All About Jazz needs your help and we have a deal. Pay $20 and we'll hide those six pesky Google ads that appear on every page, plus this box and the slideout box on the right for a full year! You'll also fund website expansion.
Can it be that John Patitucci has recorded only nine of his own CD's? The consummate sideman and first-call bassist for many recording sessions, it just seems that he has recorded more of his own.
But a listen to all of his CD's along the way give evidence to a not only a musician who not seems to have been born with technique that many other bassists can only aspire to, but also a musician who grows, absorbs numerous influences along the way, interprets major life events into musical expression and creates a personalized synthesis that becomes recognizable as it constantly evolves.
In "Imprint," Patitucci presents the capstone of his recording activities and not so coincidentally delivers his best album yet.
There are reasons for that.
While some musicians refrain from the public eye and give clues to their lives and personalities only through music, Patitucci openly acknowledges the devastating effects of some of life's challenges and uses them as a basis for his tunes for cathartic effect. Instead of continuing to mourn loss, Patitucci chooses to celebrate life.
As a result, he wrote a heart-felt tune in honor of his mother, "Joan," who died last year. Chris Potter achingly interprets it in the upper range of the tenor sax and in the process creates a gem that may inspire other musicians to record it as well. "Japanese Folk Song," which Patitucci's wife sings to his daughter, recognizes the beauty of the tune's melodic beauty as he performs in duo with pianist Beasley.
In contrast to the personalized familial tributes, Patitucci refers to his interests in Latin music to create a music of celebration. Perez and Hernandez establish the infectious feel of Patitucci's compositions, which involves incessant percussive beat, but also suspension of melody, pauses and sustain of tones. Quite a contrast to the Patitucci of the 1980's.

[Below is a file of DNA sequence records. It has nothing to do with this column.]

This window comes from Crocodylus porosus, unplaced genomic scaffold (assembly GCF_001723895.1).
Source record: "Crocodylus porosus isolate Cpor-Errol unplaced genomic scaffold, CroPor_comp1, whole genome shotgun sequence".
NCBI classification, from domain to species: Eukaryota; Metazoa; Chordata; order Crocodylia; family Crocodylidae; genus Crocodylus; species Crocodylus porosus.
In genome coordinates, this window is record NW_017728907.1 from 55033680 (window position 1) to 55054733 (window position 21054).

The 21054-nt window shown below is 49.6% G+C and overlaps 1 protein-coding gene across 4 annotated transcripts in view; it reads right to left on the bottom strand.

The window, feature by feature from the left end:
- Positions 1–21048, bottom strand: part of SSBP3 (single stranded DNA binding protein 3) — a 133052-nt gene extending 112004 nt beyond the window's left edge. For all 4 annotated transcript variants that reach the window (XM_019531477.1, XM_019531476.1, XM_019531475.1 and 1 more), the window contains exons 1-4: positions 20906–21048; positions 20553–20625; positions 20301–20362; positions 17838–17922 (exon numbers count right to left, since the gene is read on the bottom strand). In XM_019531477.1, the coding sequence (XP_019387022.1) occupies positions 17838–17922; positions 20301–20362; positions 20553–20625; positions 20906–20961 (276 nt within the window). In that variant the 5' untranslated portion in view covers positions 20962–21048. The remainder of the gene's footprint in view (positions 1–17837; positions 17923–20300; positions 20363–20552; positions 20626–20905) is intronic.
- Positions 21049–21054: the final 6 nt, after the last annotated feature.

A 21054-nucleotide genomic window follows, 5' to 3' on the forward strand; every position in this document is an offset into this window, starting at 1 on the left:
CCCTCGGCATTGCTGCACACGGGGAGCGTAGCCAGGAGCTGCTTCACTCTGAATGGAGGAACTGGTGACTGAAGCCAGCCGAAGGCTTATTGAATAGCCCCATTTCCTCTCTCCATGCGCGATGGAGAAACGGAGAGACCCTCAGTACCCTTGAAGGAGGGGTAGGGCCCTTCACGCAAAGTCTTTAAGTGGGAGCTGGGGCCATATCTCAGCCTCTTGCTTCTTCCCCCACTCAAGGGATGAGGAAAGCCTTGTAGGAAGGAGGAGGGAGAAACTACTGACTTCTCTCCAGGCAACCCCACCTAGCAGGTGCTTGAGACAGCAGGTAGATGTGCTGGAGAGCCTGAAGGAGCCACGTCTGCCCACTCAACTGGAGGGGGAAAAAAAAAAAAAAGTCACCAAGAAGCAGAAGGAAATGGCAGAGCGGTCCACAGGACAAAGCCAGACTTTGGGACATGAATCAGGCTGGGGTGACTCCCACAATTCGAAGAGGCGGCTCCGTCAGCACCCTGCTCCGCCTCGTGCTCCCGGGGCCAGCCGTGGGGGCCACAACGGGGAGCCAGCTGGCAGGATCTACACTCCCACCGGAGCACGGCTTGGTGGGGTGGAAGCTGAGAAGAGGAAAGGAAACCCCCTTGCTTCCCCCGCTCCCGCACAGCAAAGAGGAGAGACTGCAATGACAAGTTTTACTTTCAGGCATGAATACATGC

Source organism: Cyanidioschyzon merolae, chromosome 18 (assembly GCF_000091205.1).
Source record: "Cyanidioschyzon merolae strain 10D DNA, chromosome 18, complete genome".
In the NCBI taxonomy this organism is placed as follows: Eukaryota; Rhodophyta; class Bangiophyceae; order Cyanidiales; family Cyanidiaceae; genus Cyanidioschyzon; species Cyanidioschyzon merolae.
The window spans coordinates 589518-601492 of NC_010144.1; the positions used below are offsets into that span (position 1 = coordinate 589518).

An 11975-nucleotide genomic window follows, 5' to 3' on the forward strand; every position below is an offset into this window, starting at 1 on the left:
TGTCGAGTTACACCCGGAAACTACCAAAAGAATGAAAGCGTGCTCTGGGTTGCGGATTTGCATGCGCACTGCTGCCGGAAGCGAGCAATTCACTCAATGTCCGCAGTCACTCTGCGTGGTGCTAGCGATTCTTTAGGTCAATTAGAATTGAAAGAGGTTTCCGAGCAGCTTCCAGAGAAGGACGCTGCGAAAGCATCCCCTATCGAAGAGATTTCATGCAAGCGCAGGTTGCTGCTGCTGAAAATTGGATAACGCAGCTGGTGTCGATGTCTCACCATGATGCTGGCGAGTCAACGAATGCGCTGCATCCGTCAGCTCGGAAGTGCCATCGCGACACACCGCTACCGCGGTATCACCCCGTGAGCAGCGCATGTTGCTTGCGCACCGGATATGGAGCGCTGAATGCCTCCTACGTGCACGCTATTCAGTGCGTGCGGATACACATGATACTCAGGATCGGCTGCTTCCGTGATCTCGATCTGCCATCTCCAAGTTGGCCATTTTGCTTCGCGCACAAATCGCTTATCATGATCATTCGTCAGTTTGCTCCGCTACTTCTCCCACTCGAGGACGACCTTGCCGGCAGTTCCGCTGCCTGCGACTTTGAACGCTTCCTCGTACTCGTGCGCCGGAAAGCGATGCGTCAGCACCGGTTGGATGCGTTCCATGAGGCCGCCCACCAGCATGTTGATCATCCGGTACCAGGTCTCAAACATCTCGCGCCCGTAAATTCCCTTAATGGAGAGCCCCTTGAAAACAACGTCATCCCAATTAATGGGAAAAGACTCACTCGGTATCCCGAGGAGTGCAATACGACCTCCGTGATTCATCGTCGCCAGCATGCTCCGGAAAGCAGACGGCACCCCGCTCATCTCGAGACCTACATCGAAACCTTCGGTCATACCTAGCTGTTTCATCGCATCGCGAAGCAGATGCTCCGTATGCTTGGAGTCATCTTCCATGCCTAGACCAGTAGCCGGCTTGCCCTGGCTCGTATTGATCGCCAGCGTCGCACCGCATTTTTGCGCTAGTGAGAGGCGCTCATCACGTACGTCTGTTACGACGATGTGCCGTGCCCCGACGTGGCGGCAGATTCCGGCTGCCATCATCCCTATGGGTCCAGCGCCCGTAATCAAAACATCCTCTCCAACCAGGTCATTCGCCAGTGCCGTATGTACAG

"Imprint" allows the listener to realize the complexity of Patitucci's music and personality and to realize that he has come a long way in a short amount of time...and has even greater growth to achieve in the future.
King Kong, Postcard, Little Steps, Joan, Maroon Bells, Imprint, The Well, Essay, Japanese Folk Song, Afro-Blue
John Patitucci, acoustic bass, 6-string electric bass, percussion, kalimba; Chris Potter, tenor & soprano sax; Mark Turner, tenor sax; John Beasley, Danilo Perez, piano; Jack DeJohnette, drums; Horacio "El Negro" Hernandez, drums, percussion; Giovanni Hidalgo, congas, percussion; Sachi Patitucci, kalimba
I love jazz because it mixes intellect and emotion in a very spontaneous way.
I was first exposed to jazz by liberating a Coltrane and a Pharoah Sanders record from a friend in NYC and listening to them over and over until I got it.
My advice to new listeners is you have to take the time to listen to some jazz tunes a number of times until it starts to make sense.